The qualitative techniques of research unlike the quantitative techniques are usually implemented in researchers which are more subjective in nature such as literature, humanities and sciences but these techniques are also implemented in combination of the quantitative techniques where an analysis of both qualitative and quantitative data is required. The qualitative research approach is more descriptive and explanatory in nature and is applied to analyse, interpret and present data which is subjective in nature. The qualitative research approach enables a researcher to analyse the strength and richness of a specific phenomenon, situation or problem. The qualitative research approach requires a heavy involvement of the researcher and the abilities, expertise, knowledge and experience of the researcher are quite important in carrying out a qualitative research effectively (Burns & Grove, 2004).

Benefits and Limitations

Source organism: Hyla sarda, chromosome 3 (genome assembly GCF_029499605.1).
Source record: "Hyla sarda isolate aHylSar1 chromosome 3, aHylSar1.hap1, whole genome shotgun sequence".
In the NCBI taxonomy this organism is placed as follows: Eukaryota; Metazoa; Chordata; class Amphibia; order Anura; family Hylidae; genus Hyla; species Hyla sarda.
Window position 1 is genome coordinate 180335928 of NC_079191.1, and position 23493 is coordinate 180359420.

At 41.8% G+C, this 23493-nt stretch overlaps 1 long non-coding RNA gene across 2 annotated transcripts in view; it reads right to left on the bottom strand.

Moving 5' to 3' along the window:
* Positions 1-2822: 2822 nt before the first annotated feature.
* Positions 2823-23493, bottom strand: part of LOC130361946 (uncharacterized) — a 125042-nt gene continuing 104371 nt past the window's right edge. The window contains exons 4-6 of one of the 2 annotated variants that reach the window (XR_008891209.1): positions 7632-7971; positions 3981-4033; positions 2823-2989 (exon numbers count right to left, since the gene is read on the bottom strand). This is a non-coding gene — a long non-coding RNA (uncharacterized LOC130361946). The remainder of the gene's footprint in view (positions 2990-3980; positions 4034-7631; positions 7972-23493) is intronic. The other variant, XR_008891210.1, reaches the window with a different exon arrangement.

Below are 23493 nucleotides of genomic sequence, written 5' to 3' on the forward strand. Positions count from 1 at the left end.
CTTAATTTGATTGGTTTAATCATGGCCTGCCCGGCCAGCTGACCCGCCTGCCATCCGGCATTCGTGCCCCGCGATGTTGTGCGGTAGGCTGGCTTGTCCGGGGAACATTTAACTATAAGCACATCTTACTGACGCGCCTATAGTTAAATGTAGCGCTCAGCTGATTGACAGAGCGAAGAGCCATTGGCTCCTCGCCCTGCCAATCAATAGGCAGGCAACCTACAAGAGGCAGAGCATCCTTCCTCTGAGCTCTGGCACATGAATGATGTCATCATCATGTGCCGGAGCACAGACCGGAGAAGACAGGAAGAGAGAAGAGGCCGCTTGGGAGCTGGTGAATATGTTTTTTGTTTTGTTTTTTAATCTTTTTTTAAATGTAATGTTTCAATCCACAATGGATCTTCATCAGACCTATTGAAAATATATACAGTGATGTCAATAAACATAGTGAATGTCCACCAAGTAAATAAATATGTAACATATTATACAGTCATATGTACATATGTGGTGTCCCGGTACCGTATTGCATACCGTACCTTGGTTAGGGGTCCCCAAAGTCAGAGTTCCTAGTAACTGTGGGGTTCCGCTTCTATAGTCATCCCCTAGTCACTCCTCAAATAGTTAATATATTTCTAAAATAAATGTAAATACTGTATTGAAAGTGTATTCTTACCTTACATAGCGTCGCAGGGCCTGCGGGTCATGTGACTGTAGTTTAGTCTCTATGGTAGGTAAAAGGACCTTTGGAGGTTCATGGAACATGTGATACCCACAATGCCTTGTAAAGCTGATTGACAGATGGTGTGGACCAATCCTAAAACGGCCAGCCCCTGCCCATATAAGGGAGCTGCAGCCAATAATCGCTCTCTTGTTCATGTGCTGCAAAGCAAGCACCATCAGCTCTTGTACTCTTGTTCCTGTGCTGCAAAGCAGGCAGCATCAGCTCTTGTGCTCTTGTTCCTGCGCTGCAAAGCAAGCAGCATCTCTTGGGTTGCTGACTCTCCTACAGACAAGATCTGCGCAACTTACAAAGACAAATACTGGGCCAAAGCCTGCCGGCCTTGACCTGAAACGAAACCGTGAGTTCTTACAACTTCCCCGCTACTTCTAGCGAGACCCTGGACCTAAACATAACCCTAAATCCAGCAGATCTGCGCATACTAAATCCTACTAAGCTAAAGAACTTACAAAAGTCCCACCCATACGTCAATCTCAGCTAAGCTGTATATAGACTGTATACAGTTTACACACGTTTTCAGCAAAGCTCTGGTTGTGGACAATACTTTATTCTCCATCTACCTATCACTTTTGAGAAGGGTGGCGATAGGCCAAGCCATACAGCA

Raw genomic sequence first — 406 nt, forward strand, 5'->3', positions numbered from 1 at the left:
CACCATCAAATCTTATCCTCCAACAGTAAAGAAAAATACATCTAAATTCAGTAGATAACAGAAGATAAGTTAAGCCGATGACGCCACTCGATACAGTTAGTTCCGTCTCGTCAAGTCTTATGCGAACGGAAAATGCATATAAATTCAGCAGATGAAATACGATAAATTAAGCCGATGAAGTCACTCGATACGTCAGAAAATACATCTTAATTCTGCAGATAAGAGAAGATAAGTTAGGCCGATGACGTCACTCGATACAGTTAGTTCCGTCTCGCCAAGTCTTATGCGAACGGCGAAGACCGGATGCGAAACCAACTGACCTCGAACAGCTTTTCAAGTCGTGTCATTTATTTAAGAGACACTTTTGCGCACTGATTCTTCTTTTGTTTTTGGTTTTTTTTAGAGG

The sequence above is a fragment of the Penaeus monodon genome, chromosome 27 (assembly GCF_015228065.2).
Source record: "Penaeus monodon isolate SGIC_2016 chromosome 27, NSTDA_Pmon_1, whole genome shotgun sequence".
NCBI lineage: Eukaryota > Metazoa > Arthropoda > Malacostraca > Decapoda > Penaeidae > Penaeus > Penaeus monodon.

There are several limitations and benefits of the qualitative approach to research as well and one of the most significant advantages of this approach is the flexibility in analysis and interpretation as the research can be adapted to changing situations and conditions. The involvement of the researcher is much higher in the research process as compared to other research approaches. A qualitative research provides a more descriptive, in-depth and explanatory presentation of the analysis and results as compared to other approaches. There are several disadvantages of this research approach as well such as the biasness of the research participants of researcher with respect to the whole research or any particular part of a research. As this approach is subjective in nature the scope of researches conducted under this approach is quite limited which implies that the same data and analysis techniques may yield different results in different situations. A higher amount of time is required to conduct a qualitative research as compared to other researches (Harrison, 2001).